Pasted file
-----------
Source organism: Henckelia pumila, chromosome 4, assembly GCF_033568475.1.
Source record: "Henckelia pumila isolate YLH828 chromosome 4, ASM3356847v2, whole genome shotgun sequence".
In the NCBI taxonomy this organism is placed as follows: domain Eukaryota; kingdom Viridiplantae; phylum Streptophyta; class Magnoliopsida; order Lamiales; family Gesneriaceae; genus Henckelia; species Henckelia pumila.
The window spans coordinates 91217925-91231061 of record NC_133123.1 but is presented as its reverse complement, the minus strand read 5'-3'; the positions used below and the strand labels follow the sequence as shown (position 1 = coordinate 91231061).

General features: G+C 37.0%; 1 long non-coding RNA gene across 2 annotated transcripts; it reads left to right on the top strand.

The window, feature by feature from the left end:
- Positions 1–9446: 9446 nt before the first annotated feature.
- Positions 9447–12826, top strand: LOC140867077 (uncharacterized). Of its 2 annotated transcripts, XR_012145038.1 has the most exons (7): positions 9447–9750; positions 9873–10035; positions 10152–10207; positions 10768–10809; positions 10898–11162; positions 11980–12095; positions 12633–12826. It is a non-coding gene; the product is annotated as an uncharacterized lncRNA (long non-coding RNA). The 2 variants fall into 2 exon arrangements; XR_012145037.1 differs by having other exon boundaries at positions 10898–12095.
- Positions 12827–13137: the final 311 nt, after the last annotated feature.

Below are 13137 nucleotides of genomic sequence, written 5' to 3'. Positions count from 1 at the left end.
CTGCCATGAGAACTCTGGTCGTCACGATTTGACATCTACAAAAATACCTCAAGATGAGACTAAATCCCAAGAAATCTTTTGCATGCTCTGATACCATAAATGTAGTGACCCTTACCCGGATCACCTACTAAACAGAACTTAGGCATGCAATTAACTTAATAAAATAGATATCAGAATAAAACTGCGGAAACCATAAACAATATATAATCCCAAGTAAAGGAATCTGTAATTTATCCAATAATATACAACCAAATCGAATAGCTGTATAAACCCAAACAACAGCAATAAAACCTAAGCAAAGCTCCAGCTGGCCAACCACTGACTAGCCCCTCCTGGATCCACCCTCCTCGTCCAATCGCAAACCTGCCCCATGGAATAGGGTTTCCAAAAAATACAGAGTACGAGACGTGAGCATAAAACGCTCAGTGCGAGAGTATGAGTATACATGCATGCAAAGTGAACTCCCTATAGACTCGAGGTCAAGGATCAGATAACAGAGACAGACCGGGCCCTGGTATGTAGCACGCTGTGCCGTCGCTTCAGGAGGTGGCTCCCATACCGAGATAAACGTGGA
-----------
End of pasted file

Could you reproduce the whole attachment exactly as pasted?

Source organism: Henckelia pumila, chromosome 4, assembly GCF_033568475.1.
Source record: "Henckelia pumila isolate YLH828 chromosome 4, ASM3356847v2, whole genome shotgun sequence".
In the NCBI taxonomy this organism is placed as follows: domain Eukaryota; kingdom Viridiplantae; phylum Streptophyta; class Magnoliopsida; order Lamiales; family Gesneriaceae; genus Henckelia; species Henckelia pumila.
The window spans coordinates 91217925-91231061 of record NC_133123.1 but is presented as its reverse complement, the minus strand read 5'-3'; the positions used below and the strand labels follow the sequence as shown (position 1 = coordinate 91231061).

General features: G+C 37.0%; 1 long non-coding RNA gene across 2 annotated transcripts; it reads left to right on the top strand.

The window, feature by feature from the left end:
- Positions 1–9446: 9446 nt before the first annotated feature.
- Positions 9447–12826, top strand: LOC140867077 (uncharacterized). Of its 2 annotated transcripts, XR_012145038.1 has the most exons (7): positions 9447–9750; positions 9873–10035; positions 10152–10207; positions 10768–10809; positions 10898–11162; positions 11980–12095; positions 12633–12826. It is a non-coding gene; the product is annotated as an uncharacterized lncRNA (long non-coding RNA). The 2 variants fall into 2 exon arrangements; XR_012145037.1 differs by having other exon boundaries at positions 10898–12095.
- Positions 12827–13137: the final 311 nt, after the last annotated feature.

Below are 13137 nucleotides of genomic sequence, written 5' to 3'. Positions count from 1 at the left end.
CTGCCATGAGAACTCTGGTCGTCACGATTTGACATCTACAAAAATACCTCAAGATGAGACTAAATCCCAAGAAATCTTTTGCATGCTCTGATACCATAAATGTAGTGACCCTTACCCGGATCACCTACTAAACAGAACTTAGGCATGCAATTAACTTAATAAAATAGATATCAGAATAAAACTGCGGAAACCATAAACAATATATAATCCCAAGTAAAGGAATCTGTAATTTATCCAATAATATACAACCAAATCGAATAGCTGTATAAACCCAAACAACAGCAATAAAACCTAAGCAAAGCTCCAGCTGGCCAACCACTGACTAGCCCCTCCTGGATCCACCCTCCTCGTCCAATCGCAAACCTGCCCCATGGAATAGGGTTTCCAAAAAATACAGAGTACGAGACGTGAGCATAAAACGCTCAGTGCGAGAGTATGAGTATACATGCATGCAAAGTGAACTCCCTATAGACTCGAGGTCAAGGATCAGATAACAGAGACAGACCGGGCCCTGGTATGTAGCACGCTGTGCCGTCGCTTCAGGAGGTGGCTCCCATACCGAGATAAACGTGGA